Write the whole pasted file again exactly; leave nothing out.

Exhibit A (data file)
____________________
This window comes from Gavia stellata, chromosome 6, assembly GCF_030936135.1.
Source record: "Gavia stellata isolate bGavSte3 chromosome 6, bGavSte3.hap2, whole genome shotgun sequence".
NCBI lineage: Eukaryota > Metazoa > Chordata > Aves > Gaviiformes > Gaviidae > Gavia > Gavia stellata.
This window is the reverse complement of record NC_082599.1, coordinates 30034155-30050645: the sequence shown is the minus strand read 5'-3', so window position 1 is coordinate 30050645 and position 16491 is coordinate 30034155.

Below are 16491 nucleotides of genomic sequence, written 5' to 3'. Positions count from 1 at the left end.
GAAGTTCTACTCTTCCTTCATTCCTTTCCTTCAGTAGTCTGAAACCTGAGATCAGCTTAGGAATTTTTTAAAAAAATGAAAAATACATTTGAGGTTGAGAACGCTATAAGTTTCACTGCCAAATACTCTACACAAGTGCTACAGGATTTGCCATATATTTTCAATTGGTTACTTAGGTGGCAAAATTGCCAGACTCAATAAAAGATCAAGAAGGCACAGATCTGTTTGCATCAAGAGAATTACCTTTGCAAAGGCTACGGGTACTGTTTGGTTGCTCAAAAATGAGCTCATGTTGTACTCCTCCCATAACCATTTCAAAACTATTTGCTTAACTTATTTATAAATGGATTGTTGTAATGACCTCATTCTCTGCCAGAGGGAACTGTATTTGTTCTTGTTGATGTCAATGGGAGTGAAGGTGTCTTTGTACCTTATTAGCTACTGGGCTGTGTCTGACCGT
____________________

This window comes from Gavia stellata, chromosome 6, assembly GCF_030936135.1.
Source record: "Gavia stellata isolate bGavSte3 chromosome 6, bGavSte3.hap2, whole genome shotgun sequence".
NCBI lineage: Eukaryota > Metazoa > Chordata > Aves > Gaviiformes > Gaviidae > Gavia > Gavia stellata.
This window is the reverse complement of record NC_082599.1, coordinates 30034155-30050645: the sequence shown is the minus strand read 5'-3', so window position 1 is coordinate 30050645 and position 16491 is coordinate 30034155.

Below are 16491 nucleotides of genomic sequence, written 5' to 3'. Positions count from 1 at the left end.
GAAGTTCTACTCTTCCTTCATTCCTTTCCTTCAGTAGTCTGAAACCTGAGATCAGCTTAGGAATTTTTTAAAAAAATGAAAAATACATTTGAGGTTGAGAACGCTATAAGTTTCACTGCCAAATACTCTACACAAGTGCTACAGGATTTGCCATATATTTTCAATTGGTTACTTAGGTGGCAAAATTGCCAGACTCAATAAAAGATCAAGAAGGCACAGATCTGTTTGCATCAAGAGAATTACCTTTGCAAAGGCTACGGGTACTGTTTGGTTGCTCAAAAATGAGCTCATGTTGTACTCCTCCCATAACCATTTCAAAACTATTTGCTTAACTTATTTATAAATGGATTGTTGTAATGACCTCATTCTCTGCCAGAGGGAACTGTATTTGTTCTTGTTGATGTCAATGGGAGTGAAGGTGTCTTTGTACCTTATTAGCTACTGGGCTGTGTCTGACCGT